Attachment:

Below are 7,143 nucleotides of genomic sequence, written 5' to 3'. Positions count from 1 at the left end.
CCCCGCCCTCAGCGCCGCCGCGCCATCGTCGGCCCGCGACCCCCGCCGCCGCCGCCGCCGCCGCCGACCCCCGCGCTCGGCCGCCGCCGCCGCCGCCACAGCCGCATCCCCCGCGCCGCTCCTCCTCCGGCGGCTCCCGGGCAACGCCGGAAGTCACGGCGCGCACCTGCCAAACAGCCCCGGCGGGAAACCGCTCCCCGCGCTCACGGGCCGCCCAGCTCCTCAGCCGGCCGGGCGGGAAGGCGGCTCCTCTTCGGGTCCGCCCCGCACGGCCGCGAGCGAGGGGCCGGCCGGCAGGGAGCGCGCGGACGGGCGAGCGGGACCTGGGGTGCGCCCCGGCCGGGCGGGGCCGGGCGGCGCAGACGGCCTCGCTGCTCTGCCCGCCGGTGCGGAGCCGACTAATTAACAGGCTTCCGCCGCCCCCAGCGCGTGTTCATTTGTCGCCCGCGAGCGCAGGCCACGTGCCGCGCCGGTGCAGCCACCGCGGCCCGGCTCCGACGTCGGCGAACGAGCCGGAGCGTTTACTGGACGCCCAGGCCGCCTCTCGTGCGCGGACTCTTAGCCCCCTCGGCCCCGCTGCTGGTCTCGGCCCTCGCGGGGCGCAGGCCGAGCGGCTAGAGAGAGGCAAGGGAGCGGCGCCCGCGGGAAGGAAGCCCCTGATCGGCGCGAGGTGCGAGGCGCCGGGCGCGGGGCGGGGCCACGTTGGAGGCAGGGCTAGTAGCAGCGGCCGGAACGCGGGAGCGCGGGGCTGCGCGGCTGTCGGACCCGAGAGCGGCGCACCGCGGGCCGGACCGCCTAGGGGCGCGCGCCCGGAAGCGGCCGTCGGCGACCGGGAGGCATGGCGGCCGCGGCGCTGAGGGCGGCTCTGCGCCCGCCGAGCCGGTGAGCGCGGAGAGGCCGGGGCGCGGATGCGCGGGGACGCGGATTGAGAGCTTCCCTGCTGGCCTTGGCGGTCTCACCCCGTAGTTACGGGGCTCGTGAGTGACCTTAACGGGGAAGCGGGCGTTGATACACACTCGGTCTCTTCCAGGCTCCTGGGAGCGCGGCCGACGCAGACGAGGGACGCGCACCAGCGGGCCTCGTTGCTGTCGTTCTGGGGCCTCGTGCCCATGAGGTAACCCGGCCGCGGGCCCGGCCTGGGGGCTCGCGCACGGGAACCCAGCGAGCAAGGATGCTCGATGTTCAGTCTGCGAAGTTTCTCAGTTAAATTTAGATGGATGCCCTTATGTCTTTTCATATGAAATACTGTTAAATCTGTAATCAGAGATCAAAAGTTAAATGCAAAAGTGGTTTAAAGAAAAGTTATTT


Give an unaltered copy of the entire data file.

Below are 7,143 nucleotides of genomic sequence, written 5' to 3'. Positions count from 1 at the left end.
CCCCGCCCTCAGCGCCGCCGCGCCATCGTCGGCCCGCGACCCCCGCCGCCGCCGCCGCCGCCGCCGACCCCCGCGCTCGGCCGCCGCCGCCGCCGCCACAGCCGCATCCCCCGCGCCGCTCCTCCTCCGGCGGCTCCCGGGCAACGCCGGAAGTCACGGCGCGCACCTGCCAAACAGCCCCGGCGGGAAACCGCTCCCCGCGCTCACGGGCCGCCCAGCTCCTCAGCCGGCCGGGCGGGAAGGCGGCTCCTCTTCGGGTCCGCCCCGCACGGCCGCGAGCGAGGGGCCGGCCGGCAGGGAGCGCGCGGACGGGCGAGCGGGACCTGGGGTGCGCCCCGGCCGGGCGGGGCCGGGCGGCGCAGACGGCCTCGCTGCTCTGCCCGCCGGTGCGGAGCCGACTAATTAACAGGCTTCCGCCGCCCCCAGCGCGTGTTCATTTGTCGCCCGCGAGCGCAGGCCACGTGCCGCGCCGGTGCAGCCACCGCGGCCCGGCTCCGACGTCGGCGAACGAGCCGGAGCGTTTACTGGACGCCCAGGCCGCCTCTCGTGCGCGGACTCTTAGCCCCCTCGGCCCCGCTGCTGGTCTCGGCCCTCGCGGGGCGCAGGCCGAGCGGCTAGAGAGAGGCAAGGGAGCGGCGCCCGCGGGAAGGAAGCCCCTGATCGGCGCGAGGTGCGAGGCGCCGGGCGCGGGGCGGGGCCACGTTGGAGGCAGGGCTAGTAGCAGCGGCCGGAACGCGGGAGCGCGGGGCTGCGCGGCTGTCGGACCCGAGAGCGGCGCACCGCGGGCCGGACCGCCTAGGGGCGCGCGCCCGGAAGCGGCCGTCGGCGACCGGGAGGCATGGCGGCCGCGGCGCTGAGGGCGGCTCTGCGCCCGCCGAGCCGGTGAGCGCGGAGAGGCCGGGGCGCGGATGCGCGGGGACGCGGATTGAGAGCTTCCCTGCTGGCCTTGGCGGTCTCACCCCGTAGTTACGGGGCTCGTGAGTGACCTTAACGGGGAAGCGGGCGTTGATACACACTCGGTCTCTTCCAGGCTCCTGGGAGCGCGGCCGACGCAGACGAGGGACGCGCACCAGCGGGCCTCGTTGCTGTCGTTCTGGGGCCTCGTGCCCATGAGGTAACCCGGCCGCGGGCCCGGCCTGGGGGCTCGCGCACGGGAACCCAGCGAGCAAGGATGCTCGATGTTCAGTCTGCGAAGTTTCTCAGTTAAATTTAGATGGATGCCCTTATGTCTTTTCATATGAAATACTGTTAAATCTGTAATCAGAGATCAAAAGTTAAATGCAAAAGTGGTTTAAAGAAAAGTTATTT